We've yet to find a way of saying "That's not appropriate to discuss with you" that doesn't either sound a bit rude or make the other person feel bad for asking, but we had an encounter recently that has made us wonder whether other people actually feel the same way as we do about the importance of privacy and confidentiality in fostering.
We were at the station with Jack-Jack in the buggy, and a lady with a baby of a similar age came up to us and asked what make it was. We chatted briefly about the buggy, and then out of the blue she volunteered the information that the baby with her was a foster child. "Oh right, we're also foster carers," Esmeralda said, smiling down at Jack-Jack. We never normally tell anyone we're foster carers unless it's specifically come up in conversation or we're asked directly (and sometimes not even then depending on the situation), but the lady's next question was just asking which agency we were with, which was fine. We told her, and found out that she was with a different one. She seemed pleasant enough, but the rest of the conversation completely floored us:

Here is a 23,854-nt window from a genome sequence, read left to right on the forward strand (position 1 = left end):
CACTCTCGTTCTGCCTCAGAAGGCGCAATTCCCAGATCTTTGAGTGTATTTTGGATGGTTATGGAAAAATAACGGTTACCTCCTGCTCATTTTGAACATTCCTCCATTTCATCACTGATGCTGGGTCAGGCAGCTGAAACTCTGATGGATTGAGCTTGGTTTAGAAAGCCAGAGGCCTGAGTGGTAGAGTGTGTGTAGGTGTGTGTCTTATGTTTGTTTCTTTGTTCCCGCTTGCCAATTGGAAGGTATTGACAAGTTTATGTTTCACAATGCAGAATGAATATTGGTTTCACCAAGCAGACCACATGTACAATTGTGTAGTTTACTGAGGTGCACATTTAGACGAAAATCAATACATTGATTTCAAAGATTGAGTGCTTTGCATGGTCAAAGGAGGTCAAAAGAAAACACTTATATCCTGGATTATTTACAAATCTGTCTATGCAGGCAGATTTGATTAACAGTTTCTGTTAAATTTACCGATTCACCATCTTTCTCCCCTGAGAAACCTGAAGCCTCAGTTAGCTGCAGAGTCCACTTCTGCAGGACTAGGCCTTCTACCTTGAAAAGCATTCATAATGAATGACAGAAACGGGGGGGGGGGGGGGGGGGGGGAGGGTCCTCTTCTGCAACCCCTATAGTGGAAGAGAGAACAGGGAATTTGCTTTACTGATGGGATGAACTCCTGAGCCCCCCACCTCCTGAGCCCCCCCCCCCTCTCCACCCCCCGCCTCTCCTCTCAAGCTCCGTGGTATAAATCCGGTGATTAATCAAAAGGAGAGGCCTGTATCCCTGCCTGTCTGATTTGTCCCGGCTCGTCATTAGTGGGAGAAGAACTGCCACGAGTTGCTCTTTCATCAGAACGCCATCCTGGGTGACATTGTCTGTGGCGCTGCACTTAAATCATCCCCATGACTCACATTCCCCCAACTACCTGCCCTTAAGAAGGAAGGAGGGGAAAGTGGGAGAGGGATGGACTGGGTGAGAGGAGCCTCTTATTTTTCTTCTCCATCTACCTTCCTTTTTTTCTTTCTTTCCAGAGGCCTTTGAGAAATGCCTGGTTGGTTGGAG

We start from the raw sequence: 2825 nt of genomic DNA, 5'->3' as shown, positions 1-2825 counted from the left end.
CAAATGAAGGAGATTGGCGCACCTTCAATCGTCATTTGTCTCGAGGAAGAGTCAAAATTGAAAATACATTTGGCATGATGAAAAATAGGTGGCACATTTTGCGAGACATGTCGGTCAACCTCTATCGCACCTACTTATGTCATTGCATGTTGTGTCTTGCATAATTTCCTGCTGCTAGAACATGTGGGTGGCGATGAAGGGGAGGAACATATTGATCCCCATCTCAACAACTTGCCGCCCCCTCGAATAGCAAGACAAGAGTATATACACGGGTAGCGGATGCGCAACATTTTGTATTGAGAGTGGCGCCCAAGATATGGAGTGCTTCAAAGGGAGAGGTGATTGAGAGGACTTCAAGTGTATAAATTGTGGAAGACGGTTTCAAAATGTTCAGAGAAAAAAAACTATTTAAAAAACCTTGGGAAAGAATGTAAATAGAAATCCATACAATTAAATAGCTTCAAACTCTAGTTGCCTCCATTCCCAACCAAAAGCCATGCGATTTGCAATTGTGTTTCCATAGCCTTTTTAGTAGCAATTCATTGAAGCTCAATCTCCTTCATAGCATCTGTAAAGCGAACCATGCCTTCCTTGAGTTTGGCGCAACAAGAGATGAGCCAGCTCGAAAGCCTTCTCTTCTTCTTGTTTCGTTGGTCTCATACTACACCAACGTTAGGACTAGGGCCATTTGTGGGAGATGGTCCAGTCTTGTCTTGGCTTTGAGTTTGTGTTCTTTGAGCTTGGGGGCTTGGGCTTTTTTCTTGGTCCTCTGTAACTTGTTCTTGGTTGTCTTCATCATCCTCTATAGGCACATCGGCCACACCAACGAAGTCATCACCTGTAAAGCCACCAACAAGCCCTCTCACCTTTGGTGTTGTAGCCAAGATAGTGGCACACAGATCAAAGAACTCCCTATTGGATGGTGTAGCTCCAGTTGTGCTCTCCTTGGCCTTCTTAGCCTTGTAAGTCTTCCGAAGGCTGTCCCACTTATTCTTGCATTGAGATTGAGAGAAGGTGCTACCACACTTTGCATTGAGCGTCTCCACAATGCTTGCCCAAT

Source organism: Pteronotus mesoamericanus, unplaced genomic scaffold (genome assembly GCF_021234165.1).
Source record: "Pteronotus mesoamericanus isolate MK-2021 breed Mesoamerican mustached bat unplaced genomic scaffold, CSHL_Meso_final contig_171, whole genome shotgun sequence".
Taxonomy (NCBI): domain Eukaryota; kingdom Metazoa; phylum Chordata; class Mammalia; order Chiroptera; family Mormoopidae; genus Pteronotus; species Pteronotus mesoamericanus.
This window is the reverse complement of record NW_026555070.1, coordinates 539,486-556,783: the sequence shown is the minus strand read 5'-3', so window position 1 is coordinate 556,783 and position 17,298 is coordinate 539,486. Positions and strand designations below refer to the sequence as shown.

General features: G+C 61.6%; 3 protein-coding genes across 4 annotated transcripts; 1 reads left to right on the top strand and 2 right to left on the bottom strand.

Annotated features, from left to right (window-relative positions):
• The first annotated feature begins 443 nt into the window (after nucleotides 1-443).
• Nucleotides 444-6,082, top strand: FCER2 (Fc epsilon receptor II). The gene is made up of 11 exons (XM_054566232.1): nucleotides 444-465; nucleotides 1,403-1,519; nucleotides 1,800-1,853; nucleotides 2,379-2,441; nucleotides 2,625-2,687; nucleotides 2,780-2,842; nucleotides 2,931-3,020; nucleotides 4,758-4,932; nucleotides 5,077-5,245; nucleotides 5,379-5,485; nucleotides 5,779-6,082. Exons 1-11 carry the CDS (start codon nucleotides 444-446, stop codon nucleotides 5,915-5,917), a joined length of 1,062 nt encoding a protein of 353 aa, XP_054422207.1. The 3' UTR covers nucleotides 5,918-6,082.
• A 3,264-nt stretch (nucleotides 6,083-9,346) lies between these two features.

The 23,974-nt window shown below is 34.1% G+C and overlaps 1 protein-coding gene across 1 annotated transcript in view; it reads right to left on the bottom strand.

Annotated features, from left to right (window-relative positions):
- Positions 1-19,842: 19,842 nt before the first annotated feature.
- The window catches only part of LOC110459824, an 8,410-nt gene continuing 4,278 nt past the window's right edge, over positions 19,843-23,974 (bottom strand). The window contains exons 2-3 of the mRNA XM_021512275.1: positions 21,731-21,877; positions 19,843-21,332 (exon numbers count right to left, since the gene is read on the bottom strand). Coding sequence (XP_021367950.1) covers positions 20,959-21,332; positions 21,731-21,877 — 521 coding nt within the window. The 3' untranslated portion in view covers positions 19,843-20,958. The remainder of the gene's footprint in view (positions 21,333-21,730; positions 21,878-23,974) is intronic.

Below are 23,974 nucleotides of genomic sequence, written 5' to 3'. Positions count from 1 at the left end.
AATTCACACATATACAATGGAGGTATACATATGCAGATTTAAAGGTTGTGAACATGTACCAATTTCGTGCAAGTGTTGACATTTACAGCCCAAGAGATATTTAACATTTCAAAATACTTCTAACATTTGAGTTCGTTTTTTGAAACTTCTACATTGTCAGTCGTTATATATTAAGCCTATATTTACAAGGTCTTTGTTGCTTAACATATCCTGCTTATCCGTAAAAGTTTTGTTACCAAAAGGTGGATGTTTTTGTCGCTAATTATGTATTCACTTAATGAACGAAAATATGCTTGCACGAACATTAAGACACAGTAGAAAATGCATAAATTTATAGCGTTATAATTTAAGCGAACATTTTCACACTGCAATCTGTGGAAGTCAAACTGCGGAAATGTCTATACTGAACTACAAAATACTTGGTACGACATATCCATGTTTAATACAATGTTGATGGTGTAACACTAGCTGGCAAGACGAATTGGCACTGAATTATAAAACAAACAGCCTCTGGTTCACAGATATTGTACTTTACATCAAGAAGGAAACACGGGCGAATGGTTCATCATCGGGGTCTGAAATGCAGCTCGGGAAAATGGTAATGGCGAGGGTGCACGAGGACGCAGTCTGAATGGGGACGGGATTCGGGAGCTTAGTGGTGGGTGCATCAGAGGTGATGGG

Lady: "So are you going to adopt him?"
Esmeralda (red flags up, looking up at the train times): "We're not sure."
Lady: "Oh, what's going to happen to him then?"
Esmeralda (wondering what to say, checking whether Jack-Jack is listening): "We're not sure."
Lady (oblivious): "We're concurrent planning with this one. It's not definite - his mum's a drug addict and his dad's in prison and they're contesting it, but we've been told there's no way his mum is ever having him back. We've got a new one arriving any day now too."
We are always very careful what we talk about in front of Jack-Jack with regard to his parents, contact, his future etc. but even aside from that, we wouldn't have had the above conversation with one of our friends, let alone someone we don't know. Not even our close family know anything about Jack-Jack's history. The lady's little one was listening intently and there were lots of other people on the platform milling around. We've been asked whether we're going to adopt Jack-Jack and what's going to happen to him plenty of times, but to have been asked this by another foster carer, a complete stranger, who then volunteered information that should be confidential about her own foster child made us feel really uncomfortable for quite a while afterwards.